PORT-AU-PRINCE, Haiti — The broad avenues in the Haitian government’s promotional material are clean and unbroken, dotted with palm trees, parks and manicured expanses of grass. The new ministry buildings are sleek and modern but retain some of the neo-classical architecture of the former structures lost to natural disaster.
This is the grand, dreamlike vision of central Port-au-Prince that President Michel Martelly says will replace what was toppled when a 7.0-magnitude earthquake left much of Haiti’s capital in ruins on Jan. 12, 2010. Sketched plans look more like a wealthy Miami suburb than the gritty downtown of old that housed both state institutions and shabby tenements.
“These plans will take a long time to finish, perhaps another 10 years,” says Harry Adam, executive director of the government agency that is responsible for the construction of public buildings and housing. “But I think it’s realistic. We can do it.”
Demolitions began in June for construction of an “administrative city” covering 30 hectares (75 acres) downtown.
But the plan hailed as a sign of post-quake rebirth by some residents has also set off a firestorm of criticism for creating a new wave of homelessness after many poor renters were given just minutes to vacate their dwellings before bulldozers arrived.
While there are no available figures on the number of people left homeless by the demolitions, the city center has become dotted with new encampments of tarp shacks in recent weeks. Hills of rubble left by bulldozers have grown so large it almost looks like a fresh quake just hit.
Bitter quake survivors, some who only recently were moved by aid groups from squalid tent camps to downtown apartments, are back to living beneath tarps or staying with friends.
One of them is Jean-Louis Wilner, a 32-year-old father of a two-year-old boy. After a couple of years living in a tent camp, he thought he had finally made it. He had a subsidized rental apartment for a year and a small business selling cold drinks. Now Wilner wonders if he’ll make it through the hurricane season. Like others, he claims his possessions were either lost beneath rubble or stolen by thieves when he rushed items out into the street.
“This country doesn’t respect human beings. I’m worse off than after the earthquake. It’s humiliating,” Wilner says.
Opposition politicians say they plan to mobilize the newly displaced families in street protests against Martelly’s government.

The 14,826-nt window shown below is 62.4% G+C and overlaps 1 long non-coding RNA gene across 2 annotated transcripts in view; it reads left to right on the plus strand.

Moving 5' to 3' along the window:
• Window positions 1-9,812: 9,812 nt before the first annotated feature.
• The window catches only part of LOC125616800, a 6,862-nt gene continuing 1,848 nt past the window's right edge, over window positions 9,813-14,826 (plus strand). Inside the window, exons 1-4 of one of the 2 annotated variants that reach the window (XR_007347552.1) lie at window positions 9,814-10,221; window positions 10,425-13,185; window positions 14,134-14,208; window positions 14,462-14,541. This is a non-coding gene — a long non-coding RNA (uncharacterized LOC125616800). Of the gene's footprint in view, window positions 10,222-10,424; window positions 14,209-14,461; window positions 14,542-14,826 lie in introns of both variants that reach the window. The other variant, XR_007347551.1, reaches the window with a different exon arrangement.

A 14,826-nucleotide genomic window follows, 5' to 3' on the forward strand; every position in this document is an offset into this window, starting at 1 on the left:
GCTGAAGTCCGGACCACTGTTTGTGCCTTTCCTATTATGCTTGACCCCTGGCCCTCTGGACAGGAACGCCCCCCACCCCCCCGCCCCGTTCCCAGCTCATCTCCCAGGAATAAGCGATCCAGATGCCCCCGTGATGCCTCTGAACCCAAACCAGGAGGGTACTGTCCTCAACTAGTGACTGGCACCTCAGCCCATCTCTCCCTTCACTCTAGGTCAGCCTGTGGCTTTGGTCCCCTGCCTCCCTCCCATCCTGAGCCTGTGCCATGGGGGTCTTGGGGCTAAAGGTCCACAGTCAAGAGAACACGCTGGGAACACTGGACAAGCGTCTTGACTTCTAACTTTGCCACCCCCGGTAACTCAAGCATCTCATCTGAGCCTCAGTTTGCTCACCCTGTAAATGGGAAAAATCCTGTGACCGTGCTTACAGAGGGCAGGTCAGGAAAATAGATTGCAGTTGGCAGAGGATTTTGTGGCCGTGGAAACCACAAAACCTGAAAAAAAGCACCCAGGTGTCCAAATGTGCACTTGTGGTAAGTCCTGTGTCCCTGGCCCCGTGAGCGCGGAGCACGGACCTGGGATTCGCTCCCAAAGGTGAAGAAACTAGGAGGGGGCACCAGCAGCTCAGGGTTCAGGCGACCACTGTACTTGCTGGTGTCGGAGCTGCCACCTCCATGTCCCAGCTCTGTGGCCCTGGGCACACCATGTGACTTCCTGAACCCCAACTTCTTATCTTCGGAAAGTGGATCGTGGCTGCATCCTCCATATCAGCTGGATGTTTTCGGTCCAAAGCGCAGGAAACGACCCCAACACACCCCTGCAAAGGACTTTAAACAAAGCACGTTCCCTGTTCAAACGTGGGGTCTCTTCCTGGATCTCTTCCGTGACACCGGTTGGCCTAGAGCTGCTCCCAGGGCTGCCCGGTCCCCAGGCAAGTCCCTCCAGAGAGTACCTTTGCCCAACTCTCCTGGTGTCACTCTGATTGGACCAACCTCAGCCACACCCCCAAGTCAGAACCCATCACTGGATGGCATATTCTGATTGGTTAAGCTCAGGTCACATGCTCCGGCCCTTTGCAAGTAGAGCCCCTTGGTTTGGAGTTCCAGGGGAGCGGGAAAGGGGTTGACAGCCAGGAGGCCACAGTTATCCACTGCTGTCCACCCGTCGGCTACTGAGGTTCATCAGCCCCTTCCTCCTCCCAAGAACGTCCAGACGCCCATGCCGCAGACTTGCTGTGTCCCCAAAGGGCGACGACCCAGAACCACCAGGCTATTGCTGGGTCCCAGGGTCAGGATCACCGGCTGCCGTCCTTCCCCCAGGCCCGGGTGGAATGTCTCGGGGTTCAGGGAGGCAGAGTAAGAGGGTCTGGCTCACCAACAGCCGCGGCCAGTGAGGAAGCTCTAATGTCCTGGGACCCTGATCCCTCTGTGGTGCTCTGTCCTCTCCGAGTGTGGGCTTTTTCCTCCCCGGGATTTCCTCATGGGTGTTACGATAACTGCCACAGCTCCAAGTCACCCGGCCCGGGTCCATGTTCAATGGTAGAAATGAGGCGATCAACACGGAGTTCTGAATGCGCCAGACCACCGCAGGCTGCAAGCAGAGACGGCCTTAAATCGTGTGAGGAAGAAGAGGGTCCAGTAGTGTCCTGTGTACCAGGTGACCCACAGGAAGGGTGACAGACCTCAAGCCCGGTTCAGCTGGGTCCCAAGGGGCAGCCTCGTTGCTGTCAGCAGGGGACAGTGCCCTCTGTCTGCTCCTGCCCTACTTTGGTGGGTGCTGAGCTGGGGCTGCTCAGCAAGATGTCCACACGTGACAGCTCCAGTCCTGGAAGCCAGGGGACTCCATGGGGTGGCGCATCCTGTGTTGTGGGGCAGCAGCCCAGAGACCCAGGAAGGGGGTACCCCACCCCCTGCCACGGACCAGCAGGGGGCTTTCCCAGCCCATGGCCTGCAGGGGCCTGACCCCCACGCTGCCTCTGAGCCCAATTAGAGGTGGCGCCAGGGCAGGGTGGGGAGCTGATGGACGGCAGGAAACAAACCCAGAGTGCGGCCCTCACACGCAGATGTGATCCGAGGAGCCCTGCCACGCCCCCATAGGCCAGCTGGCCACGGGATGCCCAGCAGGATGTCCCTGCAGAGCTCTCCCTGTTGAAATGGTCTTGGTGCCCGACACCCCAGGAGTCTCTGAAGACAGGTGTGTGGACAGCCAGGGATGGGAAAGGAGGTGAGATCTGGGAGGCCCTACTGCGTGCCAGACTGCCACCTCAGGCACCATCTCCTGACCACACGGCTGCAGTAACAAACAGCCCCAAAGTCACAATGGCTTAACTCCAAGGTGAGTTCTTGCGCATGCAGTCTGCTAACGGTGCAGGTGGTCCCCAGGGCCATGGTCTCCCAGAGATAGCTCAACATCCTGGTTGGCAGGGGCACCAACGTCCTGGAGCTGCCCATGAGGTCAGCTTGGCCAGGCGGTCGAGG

“They only give them a warning of a few minutes and then they start bulldozing? I consider that a crime. These families have nowhere to go and are now homeless again,” said Sen. Moise Jean-Charles, a staunch opponent of Martelly.
Government officials say communication about the demolitions could have been better and contend that some building owners who were notified did not tell their tenants of the coming bulldozers.
Public notary Jean-Henry Ceant, who is helping people with their claims, says owners of buildings with proof of their investments are being quickly compensated. But that’s a tall order in Haiti, where the land registry is in shambles and it’s not always clear who owns what.
Renters are also being compensated, but only the few who can prove they lived in their now-demolished homes for about a decade and paid their utility bills, the head of the agency overseeing the project said.
“If you can bring proof with receipts that you paid the electricity, you paid the water — if you bring that and you have them for like 15, 10 years — then we’ll consider that we’re going to pay you,” Adam said in English.
For now, it’s hard to see the promised shiny, orderly city center arising amid the cracked streets, where steel reinforcing bars twist out of the rubble and are a prized commodity for scavengers. The hope is to consolidate all the government ministries on elegant boulevards and revive a business district that was already dying before the quake.
Evidence of the reconstruction is evident in the skeleton frames of a few new ministry buildings. Most of the work has been funded so far through debt relief money and Venezuela’s Petrocaribe fuel program. Authorities declined to provide a total estimate, but the first phase of construction is expected to cost $150 million.
Richard Morse, manager of the storied Hotel Oloffson, which Graham Greene immortalized in his novel “The Comedians,” asserts the government’s vision of a new capital city is dishonest. The hotelier is a first cousin to Martelly and worked as his special envoy to Washington before quitting early last year over what he says is “outright corruption” in the government.
“They’re just trying to pour as much cement as possible in order to get as many kickbacks as possible. They’re not really fixing anything,” Morse said at the three-story gingerbread hotel not far from the razed blocks.
Adam, the government official, insists the ambitious rebuilding program will transform downtown Port-au-Prince if the country has success drumming up the money year after year.
“We have to rebuild better,” he said. “But it will cost a lot.”
For some Port-au-Prince residents, the message of renewal is powerful.
“I would love for my city to have a different image. I want a Port-au-Prince like New York, Miami, Canada,” off-duty policeman Evens Simon said as he gazed up at construction workers on scaffolding.